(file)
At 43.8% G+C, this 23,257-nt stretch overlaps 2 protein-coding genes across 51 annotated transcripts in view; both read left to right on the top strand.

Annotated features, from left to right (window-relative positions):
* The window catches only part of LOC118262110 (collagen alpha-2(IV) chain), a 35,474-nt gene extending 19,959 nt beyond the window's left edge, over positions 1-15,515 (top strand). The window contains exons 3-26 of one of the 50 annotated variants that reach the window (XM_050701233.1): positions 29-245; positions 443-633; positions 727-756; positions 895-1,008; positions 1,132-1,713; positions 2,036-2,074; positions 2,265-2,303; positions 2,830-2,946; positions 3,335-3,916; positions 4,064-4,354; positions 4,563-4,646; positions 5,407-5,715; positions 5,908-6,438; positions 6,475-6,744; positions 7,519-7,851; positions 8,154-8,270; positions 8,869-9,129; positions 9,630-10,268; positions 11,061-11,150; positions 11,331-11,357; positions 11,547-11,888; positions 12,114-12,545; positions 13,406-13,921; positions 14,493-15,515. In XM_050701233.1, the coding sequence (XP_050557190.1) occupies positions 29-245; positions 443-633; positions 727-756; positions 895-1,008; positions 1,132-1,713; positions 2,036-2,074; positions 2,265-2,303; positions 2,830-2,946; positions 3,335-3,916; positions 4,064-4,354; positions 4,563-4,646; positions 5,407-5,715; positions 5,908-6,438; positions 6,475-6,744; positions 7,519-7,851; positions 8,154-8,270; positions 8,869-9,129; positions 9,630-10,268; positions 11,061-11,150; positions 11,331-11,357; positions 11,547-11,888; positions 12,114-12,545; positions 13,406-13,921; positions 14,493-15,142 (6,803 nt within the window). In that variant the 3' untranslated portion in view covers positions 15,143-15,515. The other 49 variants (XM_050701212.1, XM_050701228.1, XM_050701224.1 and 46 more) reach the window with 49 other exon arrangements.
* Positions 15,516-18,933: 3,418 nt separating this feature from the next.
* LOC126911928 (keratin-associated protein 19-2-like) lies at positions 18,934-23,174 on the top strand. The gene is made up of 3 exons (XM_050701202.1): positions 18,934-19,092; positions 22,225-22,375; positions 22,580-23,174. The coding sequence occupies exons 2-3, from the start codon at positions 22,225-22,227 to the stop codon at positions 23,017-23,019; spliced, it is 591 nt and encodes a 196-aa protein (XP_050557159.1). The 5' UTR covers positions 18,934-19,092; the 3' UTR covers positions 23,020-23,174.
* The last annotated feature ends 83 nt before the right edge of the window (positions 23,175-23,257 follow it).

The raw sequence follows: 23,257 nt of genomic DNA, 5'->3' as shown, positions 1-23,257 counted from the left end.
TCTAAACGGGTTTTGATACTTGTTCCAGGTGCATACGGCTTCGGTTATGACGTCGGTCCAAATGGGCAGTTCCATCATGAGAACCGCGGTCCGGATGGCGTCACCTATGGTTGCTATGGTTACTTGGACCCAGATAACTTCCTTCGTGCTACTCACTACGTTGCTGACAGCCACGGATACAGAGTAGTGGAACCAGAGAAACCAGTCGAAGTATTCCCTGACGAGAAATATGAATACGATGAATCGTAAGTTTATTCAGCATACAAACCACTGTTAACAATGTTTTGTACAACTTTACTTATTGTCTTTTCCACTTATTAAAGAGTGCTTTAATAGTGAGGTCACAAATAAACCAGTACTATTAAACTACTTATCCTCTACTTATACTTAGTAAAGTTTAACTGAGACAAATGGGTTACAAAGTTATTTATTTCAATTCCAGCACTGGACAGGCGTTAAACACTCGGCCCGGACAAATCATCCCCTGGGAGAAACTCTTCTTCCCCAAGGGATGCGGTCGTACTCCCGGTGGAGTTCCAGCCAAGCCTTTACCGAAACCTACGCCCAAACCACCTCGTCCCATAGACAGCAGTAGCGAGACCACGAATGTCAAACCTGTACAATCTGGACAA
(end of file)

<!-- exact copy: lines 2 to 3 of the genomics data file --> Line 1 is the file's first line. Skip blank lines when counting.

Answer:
Annotated features, from left to right (window-relative positions):
* The window catches only part of LOC118262110 (collagen alpha-2(IV) chain), a 35,474-nt gene extending 19,959 nt beyond the window's left edge, over positions 1-15,515 (top strand). The window contains exons 3-26 of one of the 50 annotated variants that reach the window (XM_050701233.1): positions 29-245; positions 443-633; positions 727-756; positions 895-1,008; positions 1,132-1,713; positions 2,036-2,074; positions 2,265-2,303; positions 2,830-2,946; positions 3,335-3,916; positions 4,064-4,354; positions 4,563-4,646; positions 5,407-5,715; positions 5,908-6,438; positions 6,475-6,744; positions 7,519-7,851; positions 8,154-8,270; positions 8,869-9,129; positions 9,630-10,268; positions 11,061-11,150; positions 11,331-11,357; positions 11,547-11,888; positions 12,114-12,545; positions 13,406-13,921; positions 14,493-15,515. In XM_050701233.1, the coding sequence (XP_050557190.1) occupies positions 29-245; positions 443-633; positions 727-756; positions 895-1,008; positions 1,132-1,713; positions 2,036-2,074; positions 2,265-2,303; positions 2,830-2,946; positions 3,335-3,916; positions 4,064-4,354; positions 4,563-4,646; positions 5,407-5,715; positions 5,908-6,438; positions 6,475-6,744; positions 7,519-7,851; positions 8,154-8,270; positions 8,869-9,129; positions 9,630-10,268; positions 11,061-11,150; positions 11,331-11,357; positions 11,547-11,888; positions 12,114-12,545; positions 13,406-13,921; positions 14,493-15,142 (6,803 nt within the window). In that variant the 3' untranslated portion in view covers positions 15,143-15,515. The other 49 variants (XM_050701212.1, XM_050701228.1, XM_050701224.1 and 46 more) reach the window with 49 other exon arrangements.